(This interview appeared before on 15th Aug. 2006 on the PuneRuby blog).
Java is no longer the answer to every software development problem. Ruby is exploding onto the scene, just as Java did at the end of 1990s. Developers are driving the revolution, and the amazing productivity of Ruby on Rails is fueling it. So who better to talk about Ruby and Rails than the strongest proponent of Ruby, Bruce Tate.
In this interview with Satish Talim, Bruce talks about the growth of Ruby and Rails and what’s in it for us in the future.
Satish Talim>> Hello Bruce, and welcome to PuneRuby. Could you tell us a little more about yourself?
Bruce Tate>> Thanks for this opportunity. It’s good to see Ruby growing in India today. I am a consultant, author, and speaker from Austin, Texas. I’ve written two Ruby books, and five Java books. Just over a year ago, I moved away from Java, and am writing Ruby full time now. In my spare time, I’m a father of two, mountain biker, and kayaker. I hope to run my first marathon this year.
Satish Talim>> Given the choices out there, why did you select Ruby?
Bruce Tate>> Ruby is a beautiful language–one that’s much more dynamic than any other mainstream object oriented language– and a popular one. With a beautiful language, I can be more productive. With a popular one, I can put food on the table.
Ruby’s roots have a stronger theoretical foundation than Java or C++. Ruby brings us closer to the roots of object oriented programming, with concepts such as delayed binding and message passing that were popularized with Smalltalk and Self. Ruby also brings us closer to the next level of abstraction: functional programming.
Finally, Rails gives us a catalyst. It’s a fantastic framework that breaks many long-standing conventions, to dramatic effect.
Satish Talim>> How did you learn Ruby and when?
Bruce Tate>> I learned Ruby through Ruby on Rails. I used Rails on an application for a start up, and we were tremendously productive. We could do in days what it would take weeks to accomplish in Java. I’ve been hooked since then.
I’ve used Rails for applications requiring 100 to 150 tables. They are all the same kinds of applications, to a certain extent. They have demanding user interface requirements, database backing, and a new schema.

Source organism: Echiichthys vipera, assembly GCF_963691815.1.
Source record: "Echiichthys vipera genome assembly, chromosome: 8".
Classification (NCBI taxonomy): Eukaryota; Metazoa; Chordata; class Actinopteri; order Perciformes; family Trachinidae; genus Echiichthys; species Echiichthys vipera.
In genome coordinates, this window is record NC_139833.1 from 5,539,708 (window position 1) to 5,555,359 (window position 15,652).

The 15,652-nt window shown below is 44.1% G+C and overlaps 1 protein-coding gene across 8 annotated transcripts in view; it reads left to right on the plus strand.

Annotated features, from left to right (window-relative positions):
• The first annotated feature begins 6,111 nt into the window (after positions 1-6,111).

Satish Talim>> Which features of Ruby do you like the most?
Bruce Tate>> I love the syntax and dynamic typing. Beyond that, I love the rapid feedback cycle. I just make a change, save, and reload the browser. I like the metaprogramming features that let me do domain specific languages whenever I need them. Closures let me iterate over almost anything, and eliminate all of the wasted effort for tasks that manage resources, like querying a database, working with a file, or processing XML.
Satish Talim>> Do you think Ruby has the potential to be a mainstream programming language?
Bruce Tate>> Absolutely. Rails is growing faster than the flagship open source Java projects. I wrote “From Java to Ruby” to describe why a manager should take a chance on Ruby, given the right problem space.
Satish Talim>> What applications, utilities have you developed in Ruby and what platform are you running these applications on?
Bruce Tate>> Everything so far has been on *nix. All of my customer work for a year and a half has been on Rails. All of it.
Satish Talim>> Anything else you would like to share with the PuneRuby members?
Bruce Tate>> Thanks for giving me this opportunity. You can hear more of my ideas at blog.rapidred.com.
Satish Talim>> Thanks Bruce for sharing your views with the PuneRuby members.
Update: Ruby-Talk is discussing this interview in their forum.